While the coronavirus pandemic has battered the U.S. economy as a whole and pushed countless businesses to the brink of financial ruin, restaurants have been particularly hard-hit. Earlier in the year, many states put a complete ban on indoor dining, limiting restaurants to takeout and delivery service only. And while many of those restrictions were lifted for a period of time, now, in many states, they're back again due to rising COVID-19 cases.
It's a situation that's leaving restaurant owners desperate, especially in light of the fact that there hasn't been any aid for small businesses since an initial round of Paycheck Protection Program loans went out earlier in the year.
Of course, having restaurants close down isn't just bad for the people who own them; it's also bad for local economies. When businesses close, jobs go down with them, as does local tax revenue. Furthermore, commercial landlords stand to struggle if restaurant closures increase in light of new restrictions and they're stuck with significant vacancies.
But some restaurants refuse to admit defeat at a time when things seem overwhelmingly bleak. In fact, some are actively fighting back against the restrictions being imposed on them.
Restaurant owners are taking a stand
Though outdoor dining during the warm weather months bought some restaurants a temporary reprieve, with cold weather approaching (or, in some parts of the country, already upon us), establishments that can't serve out in the open air risk struggling immensely. While the takeout and delivery model works fairly well for lower-end establishments, higher-end restaurants can't thrive in the same way. After all, consumers visit higher-end eateries for the service and ambiance, and most aren't keen on ordering a $40 entree in a to-go box to eat at home in front of the TV.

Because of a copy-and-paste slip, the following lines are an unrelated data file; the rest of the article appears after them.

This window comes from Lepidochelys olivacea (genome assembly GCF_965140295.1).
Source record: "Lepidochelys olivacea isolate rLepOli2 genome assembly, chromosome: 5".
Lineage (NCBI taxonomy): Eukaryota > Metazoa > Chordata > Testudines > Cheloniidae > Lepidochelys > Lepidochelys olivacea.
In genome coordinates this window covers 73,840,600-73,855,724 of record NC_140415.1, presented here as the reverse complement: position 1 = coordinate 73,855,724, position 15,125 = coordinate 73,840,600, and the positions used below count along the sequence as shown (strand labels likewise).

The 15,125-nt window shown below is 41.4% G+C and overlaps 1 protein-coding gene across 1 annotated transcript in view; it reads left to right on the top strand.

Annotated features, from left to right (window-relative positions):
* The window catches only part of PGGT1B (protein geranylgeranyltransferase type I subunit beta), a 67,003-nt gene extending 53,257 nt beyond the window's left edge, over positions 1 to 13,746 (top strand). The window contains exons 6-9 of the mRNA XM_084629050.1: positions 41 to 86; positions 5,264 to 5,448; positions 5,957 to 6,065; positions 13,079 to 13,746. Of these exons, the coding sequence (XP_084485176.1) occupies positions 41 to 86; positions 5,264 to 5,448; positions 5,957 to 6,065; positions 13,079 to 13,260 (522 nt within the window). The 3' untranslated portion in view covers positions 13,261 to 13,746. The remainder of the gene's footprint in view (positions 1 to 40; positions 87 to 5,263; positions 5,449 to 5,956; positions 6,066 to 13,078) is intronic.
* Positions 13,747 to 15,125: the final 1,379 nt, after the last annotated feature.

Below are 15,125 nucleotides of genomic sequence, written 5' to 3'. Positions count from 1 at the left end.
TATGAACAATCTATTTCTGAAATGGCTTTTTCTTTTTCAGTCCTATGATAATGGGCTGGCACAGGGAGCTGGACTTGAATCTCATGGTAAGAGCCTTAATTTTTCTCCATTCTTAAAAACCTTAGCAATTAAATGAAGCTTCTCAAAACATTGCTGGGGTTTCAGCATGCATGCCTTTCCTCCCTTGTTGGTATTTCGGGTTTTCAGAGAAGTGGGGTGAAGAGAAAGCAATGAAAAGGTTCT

It's not surprising, then, that some restaurants are fighting back against indoor dining restrictions. Some are doing so by simply defying orders and serving customers indoors despite being told not to. And Michigan restaurants are banding together to defend themselves by challenging indoor dining bans through legal channels. Specifically, the Michigan Restaurant and Lodging Association has filed an official legal action against state authorities.
Could it help save them?
Will these measures work to keep restaurants afloat? Maybe. Establishments that defy local restrictions risk fines and other penalties, but for that to happen, they need to get caught. And law enforcement may, in some cases, look the other way in hopes of throwing restaurants a much-needed bone.
As for the legal side of things, that's a mixed bag. Recently, the California Restaurant Association filed a lawsuit to block the suspension of outdoor dining in Los Angeles County, but its request for a stay was denied.
At the end of the day, restaurants will need some sort of concession if they want to survive the pandemic. And it's in local governments' best interest to keep them in business. Commercial landlords, too, are hoping that restaurants will either have some of their operating restrictions lifted or receive the aid they need to cover their expenses while business is nonexistent or unbearably slow.
If a growing number of restaurants protest and fight back, we may see things turn around for the industry in the near term. And that's important seeing as how a widely available coronavirus vaccine is probably a good five or six months away, and many restaurants simply can't hold on that long.